Southwark.
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The Competition
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Bear-baiting
Races
Gambling
Music
Drinking/socializing
Prostitution
Public executions
Conditions in London-BAD!
Thames River
polluted with raw
sewage
 Trees used up for
fuel
 Poverty
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Personal hygiene/health
Bathing considered dangerous
 Body odor strong
 Childhood diseases
 Children often died before 5 years
 Small Pox
 Bubonic Plague
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Living Conditions
 No
running
water
 Chamber Pots
 Open Sewers
 Crowded
• The stage platform was earth and the
space beneath the stage was called hell.
• This symbolism suggested, as
Shakespeare often declared, that the
theatre was like a little world, and
therefore the world was like a theatre: ‘All
the world’s a stage…’. Why else would
Shakespeare’s playhouse be called the
Globe?
The Reconstructed Globe
• In 1949, when Sam Wanamaker came to
London for the first time, he looked for the
site of the original Globe and was
disappointed not to find a more lasting
memorial to one of the greatest
playwrights in the world.
• In 1970 he founded the Shakespeare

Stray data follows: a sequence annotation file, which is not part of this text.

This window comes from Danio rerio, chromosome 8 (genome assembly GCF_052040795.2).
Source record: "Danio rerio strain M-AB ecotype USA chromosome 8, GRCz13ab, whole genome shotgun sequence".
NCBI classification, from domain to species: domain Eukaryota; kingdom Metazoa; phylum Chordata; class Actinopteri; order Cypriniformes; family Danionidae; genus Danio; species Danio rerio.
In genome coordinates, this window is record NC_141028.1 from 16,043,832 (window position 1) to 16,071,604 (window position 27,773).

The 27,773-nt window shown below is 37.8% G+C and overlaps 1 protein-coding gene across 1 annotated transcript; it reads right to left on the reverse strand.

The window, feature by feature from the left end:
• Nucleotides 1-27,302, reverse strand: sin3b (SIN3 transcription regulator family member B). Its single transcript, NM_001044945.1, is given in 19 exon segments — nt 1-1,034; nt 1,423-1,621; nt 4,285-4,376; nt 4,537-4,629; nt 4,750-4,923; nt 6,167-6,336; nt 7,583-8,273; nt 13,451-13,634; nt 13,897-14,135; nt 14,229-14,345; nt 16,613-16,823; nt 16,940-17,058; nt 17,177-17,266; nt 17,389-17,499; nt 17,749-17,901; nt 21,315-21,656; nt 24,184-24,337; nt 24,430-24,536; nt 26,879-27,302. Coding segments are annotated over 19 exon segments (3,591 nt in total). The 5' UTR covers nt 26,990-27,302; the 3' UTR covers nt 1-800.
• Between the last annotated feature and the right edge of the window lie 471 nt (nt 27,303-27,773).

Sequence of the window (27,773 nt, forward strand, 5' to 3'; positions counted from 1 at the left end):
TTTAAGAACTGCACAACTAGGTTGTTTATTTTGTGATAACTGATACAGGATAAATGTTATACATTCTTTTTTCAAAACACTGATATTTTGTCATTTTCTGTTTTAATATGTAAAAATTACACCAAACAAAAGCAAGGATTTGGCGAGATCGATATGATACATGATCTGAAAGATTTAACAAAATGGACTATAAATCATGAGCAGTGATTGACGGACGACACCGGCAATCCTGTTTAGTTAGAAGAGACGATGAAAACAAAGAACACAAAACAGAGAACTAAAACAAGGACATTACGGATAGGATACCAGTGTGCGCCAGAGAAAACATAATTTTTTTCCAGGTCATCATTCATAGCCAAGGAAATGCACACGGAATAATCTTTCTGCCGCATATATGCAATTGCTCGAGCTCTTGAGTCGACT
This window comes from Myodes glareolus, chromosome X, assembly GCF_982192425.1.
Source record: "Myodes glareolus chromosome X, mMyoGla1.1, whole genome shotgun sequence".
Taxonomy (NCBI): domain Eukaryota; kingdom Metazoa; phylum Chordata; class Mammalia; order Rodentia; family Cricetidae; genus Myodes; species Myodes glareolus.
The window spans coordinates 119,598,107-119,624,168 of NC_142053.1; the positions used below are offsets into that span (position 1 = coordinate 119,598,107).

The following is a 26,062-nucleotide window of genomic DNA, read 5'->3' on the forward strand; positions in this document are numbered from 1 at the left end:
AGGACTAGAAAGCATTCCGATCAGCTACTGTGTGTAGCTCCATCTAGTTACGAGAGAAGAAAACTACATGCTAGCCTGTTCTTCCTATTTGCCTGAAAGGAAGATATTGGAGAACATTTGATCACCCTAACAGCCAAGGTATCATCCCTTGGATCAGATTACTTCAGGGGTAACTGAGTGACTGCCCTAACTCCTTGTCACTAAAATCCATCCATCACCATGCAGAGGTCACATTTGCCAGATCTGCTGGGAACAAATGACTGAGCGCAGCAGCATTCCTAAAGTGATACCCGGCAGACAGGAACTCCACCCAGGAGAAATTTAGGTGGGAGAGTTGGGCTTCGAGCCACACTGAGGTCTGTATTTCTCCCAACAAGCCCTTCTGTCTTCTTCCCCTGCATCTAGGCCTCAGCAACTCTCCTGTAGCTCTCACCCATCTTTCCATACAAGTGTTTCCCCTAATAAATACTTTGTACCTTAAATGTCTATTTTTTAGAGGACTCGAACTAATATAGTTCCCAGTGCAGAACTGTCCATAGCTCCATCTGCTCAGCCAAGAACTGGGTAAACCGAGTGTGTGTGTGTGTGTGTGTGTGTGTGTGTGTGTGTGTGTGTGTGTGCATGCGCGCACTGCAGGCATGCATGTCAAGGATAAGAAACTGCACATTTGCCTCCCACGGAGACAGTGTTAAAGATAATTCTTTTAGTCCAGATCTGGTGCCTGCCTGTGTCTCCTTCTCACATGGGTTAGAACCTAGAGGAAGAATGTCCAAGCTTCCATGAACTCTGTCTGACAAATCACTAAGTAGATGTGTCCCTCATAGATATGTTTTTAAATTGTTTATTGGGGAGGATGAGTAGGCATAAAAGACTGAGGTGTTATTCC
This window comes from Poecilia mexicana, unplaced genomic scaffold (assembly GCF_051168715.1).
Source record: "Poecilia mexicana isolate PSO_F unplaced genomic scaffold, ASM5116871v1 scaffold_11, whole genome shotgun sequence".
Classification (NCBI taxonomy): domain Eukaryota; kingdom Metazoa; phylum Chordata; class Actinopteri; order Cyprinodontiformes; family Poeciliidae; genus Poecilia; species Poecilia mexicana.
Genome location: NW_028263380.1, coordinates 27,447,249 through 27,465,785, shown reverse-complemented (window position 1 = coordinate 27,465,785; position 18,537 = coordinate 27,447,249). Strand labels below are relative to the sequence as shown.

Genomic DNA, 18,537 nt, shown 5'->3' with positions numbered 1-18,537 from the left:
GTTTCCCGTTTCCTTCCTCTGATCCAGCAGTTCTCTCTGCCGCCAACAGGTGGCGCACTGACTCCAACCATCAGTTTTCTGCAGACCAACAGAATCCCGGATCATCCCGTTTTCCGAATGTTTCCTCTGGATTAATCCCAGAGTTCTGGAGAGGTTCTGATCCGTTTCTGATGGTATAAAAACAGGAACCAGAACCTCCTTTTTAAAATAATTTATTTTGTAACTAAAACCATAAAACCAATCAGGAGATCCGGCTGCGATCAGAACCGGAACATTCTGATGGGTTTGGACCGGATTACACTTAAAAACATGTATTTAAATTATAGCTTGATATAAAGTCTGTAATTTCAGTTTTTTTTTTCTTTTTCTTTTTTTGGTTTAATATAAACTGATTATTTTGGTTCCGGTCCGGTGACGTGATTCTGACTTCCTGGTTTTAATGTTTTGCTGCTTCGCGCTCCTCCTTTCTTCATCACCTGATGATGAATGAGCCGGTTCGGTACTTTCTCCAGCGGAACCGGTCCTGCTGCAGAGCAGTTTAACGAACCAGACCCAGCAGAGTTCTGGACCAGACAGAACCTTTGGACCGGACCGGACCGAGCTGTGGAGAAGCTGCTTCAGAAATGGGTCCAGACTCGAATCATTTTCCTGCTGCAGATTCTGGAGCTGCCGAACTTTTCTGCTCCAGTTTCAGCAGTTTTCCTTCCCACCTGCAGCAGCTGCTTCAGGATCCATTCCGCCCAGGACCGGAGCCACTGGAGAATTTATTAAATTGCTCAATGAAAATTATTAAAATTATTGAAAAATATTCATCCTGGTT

Globe Trust.
• In 1987, building work began on the site.
• In 1993, the construction of the Globe
Theatre itself began.
• Sadly, Sam Wanamaker died on 18
December 1993. At that time, twelve of the
fifteen bays had been erected. The
plasterwork and thatching began the
following year and were completed in
1997.
• If you ever get the chance to visit London I
am sure the Globe Theatre will be #1 on
your things to do list, with your new found
interest in Shakespeare!
But Shakespeare is so tough to understand,
with all the ‘thou’s and ‘wherefore’s’ and
‘heretowhithers’….I don’t understand!
No problem….
Shakespearean plays are not meant to be
read silently…..
…..plays need to be watched!
But first a few questions…
Can a play that was written 410 years ago,
be interesting today?
Can it use the same language?
Will we be able to understand it?
Will this presentation EVER end?
Before it does, here are a few
things to look for…
The narrator…
This is the actor who would let the audience
know what scene was supposed to be.
The narrator would open and close the play.
Check out the narrator in the play we watch.
Are you ready?
Let’s Do it!
But before we do, here are a few
things to look for…
“Old-fashioned words”…..
I’ll be stopping the play to explain these…
It will become annoying…
Today’s Feature Presentation….
William Shakespeare’s
Romeo and Juliet